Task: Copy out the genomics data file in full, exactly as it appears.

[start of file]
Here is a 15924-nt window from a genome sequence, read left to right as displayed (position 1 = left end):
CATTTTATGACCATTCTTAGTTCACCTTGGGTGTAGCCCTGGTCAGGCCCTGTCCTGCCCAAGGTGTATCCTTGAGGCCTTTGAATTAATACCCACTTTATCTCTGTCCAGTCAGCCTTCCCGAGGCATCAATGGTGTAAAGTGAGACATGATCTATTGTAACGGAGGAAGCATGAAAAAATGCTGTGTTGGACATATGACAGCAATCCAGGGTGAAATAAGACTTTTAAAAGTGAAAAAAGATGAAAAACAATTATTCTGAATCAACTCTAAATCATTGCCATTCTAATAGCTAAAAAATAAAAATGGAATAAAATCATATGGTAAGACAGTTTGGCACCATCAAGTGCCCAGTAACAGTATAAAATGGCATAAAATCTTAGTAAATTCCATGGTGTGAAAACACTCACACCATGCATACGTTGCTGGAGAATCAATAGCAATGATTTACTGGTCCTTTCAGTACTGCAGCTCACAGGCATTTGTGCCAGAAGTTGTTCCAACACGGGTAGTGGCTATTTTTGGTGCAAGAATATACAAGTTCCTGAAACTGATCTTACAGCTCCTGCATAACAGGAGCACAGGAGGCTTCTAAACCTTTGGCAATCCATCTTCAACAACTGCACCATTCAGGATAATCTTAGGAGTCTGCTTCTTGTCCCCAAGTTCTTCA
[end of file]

Here is a 15924-nt window from a genome sequence, read left to right as displayed (position 1 = left end):
CATTTTATGACCATTCTTAGTTCACCTTGGGTGTAGCCCTGGTCAGGCCCTGTCCTGCCCAAGGTGTATCCTTGAGGCCTTTGAATTAATACCCACTTTATCTCTGTCCAGTCAGCCTTCCCGAGGCATCAATGGTGTAAAGTGAGACATGATCTATTGTAACGGAGGAAGCATGAAAAAATGCTGTGTTGGACATATGACAGCAATCCAGGGTGAAATAAGACTTTTAAAAGTGAAAAAAGATGAAAAACAATTATTCTGAATCAACTCTAAATCATTGCCATTCTAATAGCTAAAAAATAAAAATGGAATAAAATCATATGGTAAGACAGTTTGGCACCATCAAGTGCCCAGTAACAGTATAAAATGGCATAAAATCTTAGTAAATTCCATGGTGTGAAAACACTCACACCATGCATACGTTGCTGGAGAATCAATAGCAATGATTTACTGGTCCTTTCAGTACTGCAGCTCACAGGCATTTGTGCCAGAAGTTGTTCCAACACGGGTAGTGGCTATTTTTGGTGCAAGAATATACAAGTTCCTGAAACTGATCTTACAGCTCCTGCATAACAGGAGCACAGGAGGCTTCTAAACCTTTGGCAATCCATCTTCAACAACTGCACCATTCAGGATAATCTTAGGAGTCTGCTTCTTGTCCCCAAGTTCTTCA